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The past decade has witnessed an array of new forms of public and global interest in marginalized children, whether the incredible rise in the visibility of lesbian, gay, and transgender children, the international migrations of refugee children from Latin America and the Syrian conflict, or the over-incarceration and detention in the United States of undocumented and African American children. In a moment when the marginality of childhood and the child’s function as a signal of futurity are being refigured by these global and historical events, this conference seeks papers that reach across the many disciplines that study children to produce new ways of thinking that make sense of and respond to the complexity of their lives.
This two-day conference hosted by the Gender, Sexuality, and Women’s Studies Program, the Children’s Literature and Childhood Studies Program, and the Humanities Center at the University of Pittsburgh will explore how to conceptualize, theorize, and approach research on children and childhood in the rapidly changing context of the twenty-first century. Affirming a conceptual and methodological “play” across fields, a mode of intellectual curiosity and unsettling of boundaries, we invite participants to reimagine the place of the child and childhood in their home discipline, and to reimagine their home discipline through the figure of the child and childhood. There will also be several meet the author book panels featuring scholars with recent monographs on children and childhood.
Confirmed keynote speakers:
- C.J. Pascoe (University of Oregon), author of Dude, You’re a Fag: Masculinity and Sexuality in High School (2007).
- Lauren Silver (Rutgers University), author of System Kids: Adolescent Mothers and the Politics of Regulation (2015).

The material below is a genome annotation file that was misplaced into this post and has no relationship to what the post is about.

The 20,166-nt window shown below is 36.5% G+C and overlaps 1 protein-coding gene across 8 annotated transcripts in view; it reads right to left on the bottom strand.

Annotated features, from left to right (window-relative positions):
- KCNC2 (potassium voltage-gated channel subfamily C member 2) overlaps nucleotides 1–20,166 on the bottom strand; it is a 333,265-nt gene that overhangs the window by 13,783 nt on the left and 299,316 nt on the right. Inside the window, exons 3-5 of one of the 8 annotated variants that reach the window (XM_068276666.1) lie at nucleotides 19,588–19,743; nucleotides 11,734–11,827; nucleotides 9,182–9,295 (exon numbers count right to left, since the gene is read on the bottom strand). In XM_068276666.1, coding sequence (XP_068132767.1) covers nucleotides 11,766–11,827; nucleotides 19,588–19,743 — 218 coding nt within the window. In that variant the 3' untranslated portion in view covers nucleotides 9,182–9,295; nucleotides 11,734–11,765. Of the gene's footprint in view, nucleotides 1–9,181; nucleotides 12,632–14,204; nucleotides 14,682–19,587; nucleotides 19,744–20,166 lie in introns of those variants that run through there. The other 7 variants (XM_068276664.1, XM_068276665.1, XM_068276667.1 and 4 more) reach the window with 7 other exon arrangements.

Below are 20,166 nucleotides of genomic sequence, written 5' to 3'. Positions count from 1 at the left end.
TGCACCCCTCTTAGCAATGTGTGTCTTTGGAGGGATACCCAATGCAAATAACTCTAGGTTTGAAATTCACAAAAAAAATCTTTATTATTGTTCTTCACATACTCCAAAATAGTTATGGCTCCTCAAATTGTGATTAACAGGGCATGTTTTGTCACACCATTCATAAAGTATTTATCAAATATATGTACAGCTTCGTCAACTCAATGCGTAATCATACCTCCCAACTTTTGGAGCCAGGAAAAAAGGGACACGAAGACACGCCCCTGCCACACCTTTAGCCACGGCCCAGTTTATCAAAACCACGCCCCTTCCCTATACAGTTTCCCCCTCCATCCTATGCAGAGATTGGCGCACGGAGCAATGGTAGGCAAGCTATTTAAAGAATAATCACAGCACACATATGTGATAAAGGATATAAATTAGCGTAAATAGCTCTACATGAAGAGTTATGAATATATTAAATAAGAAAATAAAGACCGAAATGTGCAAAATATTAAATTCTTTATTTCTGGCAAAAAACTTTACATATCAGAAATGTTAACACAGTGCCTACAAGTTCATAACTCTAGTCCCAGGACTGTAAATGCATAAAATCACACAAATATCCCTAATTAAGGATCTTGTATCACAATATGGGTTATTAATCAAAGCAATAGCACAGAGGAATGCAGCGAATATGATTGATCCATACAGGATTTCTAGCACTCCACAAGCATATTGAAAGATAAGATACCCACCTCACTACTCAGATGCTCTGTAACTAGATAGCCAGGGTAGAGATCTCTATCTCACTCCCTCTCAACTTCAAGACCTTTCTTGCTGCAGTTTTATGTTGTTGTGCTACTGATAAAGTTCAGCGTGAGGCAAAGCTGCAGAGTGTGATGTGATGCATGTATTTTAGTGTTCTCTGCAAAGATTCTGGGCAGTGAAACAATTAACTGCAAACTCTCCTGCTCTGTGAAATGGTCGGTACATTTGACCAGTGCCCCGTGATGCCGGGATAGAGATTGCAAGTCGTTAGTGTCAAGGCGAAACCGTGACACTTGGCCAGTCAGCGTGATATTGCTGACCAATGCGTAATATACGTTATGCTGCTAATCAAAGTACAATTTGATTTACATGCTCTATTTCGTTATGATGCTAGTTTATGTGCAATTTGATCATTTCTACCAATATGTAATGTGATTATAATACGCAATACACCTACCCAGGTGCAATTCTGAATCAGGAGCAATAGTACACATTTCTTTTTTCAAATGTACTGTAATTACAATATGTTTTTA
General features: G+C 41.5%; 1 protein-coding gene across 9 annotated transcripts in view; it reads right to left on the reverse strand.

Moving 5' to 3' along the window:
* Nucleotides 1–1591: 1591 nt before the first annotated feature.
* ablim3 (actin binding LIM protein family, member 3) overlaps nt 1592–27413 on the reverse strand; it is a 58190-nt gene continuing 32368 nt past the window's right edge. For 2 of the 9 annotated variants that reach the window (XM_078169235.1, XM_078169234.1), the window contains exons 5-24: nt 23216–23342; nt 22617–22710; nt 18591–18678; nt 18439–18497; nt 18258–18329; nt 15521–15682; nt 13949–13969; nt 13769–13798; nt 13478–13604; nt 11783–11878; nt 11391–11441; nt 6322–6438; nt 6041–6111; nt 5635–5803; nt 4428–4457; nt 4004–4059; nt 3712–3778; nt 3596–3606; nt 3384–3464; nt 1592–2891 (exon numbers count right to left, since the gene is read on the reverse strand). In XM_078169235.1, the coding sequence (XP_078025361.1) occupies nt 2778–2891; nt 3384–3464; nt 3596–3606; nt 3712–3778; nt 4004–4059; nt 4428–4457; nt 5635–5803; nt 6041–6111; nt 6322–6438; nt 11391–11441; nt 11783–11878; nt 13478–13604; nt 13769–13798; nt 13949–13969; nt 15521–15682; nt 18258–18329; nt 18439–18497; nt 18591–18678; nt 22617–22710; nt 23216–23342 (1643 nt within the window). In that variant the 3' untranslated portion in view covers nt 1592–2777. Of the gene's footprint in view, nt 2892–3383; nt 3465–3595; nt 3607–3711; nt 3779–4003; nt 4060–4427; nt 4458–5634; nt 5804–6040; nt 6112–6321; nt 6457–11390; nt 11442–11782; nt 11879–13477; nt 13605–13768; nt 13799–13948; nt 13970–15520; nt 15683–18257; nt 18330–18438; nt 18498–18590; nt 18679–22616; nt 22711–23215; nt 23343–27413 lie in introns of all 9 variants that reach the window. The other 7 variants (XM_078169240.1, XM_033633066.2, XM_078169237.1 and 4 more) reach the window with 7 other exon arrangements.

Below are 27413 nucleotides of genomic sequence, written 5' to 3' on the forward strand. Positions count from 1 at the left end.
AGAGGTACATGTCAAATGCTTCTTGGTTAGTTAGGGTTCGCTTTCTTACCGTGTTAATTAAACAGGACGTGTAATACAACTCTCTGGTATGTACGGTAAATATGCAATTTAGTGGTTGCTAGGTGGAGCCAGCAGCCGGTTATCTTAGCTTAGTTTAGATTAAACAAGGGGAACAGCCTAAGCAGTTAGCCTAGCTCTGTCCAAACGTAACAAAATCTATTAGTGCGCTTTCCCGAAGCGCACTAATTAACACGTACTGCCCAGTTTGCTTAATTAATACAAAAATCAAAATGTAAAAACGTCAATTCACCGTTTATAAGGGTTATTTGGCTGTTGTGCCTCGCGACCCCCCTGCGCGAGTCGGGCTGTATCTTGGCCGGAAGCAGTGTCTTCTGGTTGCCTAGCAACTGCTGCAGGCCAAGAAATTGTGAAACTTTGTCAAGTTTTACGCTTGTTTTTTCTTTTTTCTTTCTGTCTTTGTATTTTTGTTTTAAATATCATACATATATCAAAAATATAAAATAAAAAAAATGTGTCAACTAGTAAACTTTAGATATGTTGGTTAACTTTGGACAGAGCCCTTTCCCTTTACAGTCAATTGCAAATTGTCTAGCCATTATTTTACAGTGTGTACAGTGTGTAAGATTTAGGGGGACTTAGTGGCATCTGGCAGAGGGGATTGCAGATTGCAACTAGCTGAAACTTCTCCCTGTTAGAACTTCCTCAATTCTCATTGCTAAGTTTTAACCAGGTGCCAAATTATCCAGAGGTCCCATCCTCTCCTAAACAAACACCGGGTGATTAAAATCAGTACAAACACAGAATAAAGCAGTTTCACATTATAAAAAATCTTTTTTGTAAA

- Rebekah Sheldon (Indiana University, Bloomington), author of The Child to Come: Life After the Human Catastrophe (2016).
Proposals are invited for papers on a wide range of interdisciplinary work at the crossroads of childhood studies, children’s literature, and gender, sexuality, and race. We particularly welcome submissions in the following areas:
- The racialization of childhood
- Queer childhood studies
- The transgender child
- The digital and children’s use of new media
- Girlhood and boyhood studies
- Children as legible and/or invisible political agents
- The medicalization of children
- Blackness and futurity
- Refugee, immigrant, and undocumented children
- Segregation and inequity in education
Abstracts of no more than 350 words should be sent to email@example.com by Septe
Conference location: The Humanities Center at the Cathedral of Learning, University of Pittsburgh, Pennsylvania. Thanks to the generous support of the Dietrich School of Arts and Sciences and the Humanities center, there is no registration fee.
Fore more information, contact conference chair Julian Gill-Peterson at firstname.lastname@example.org.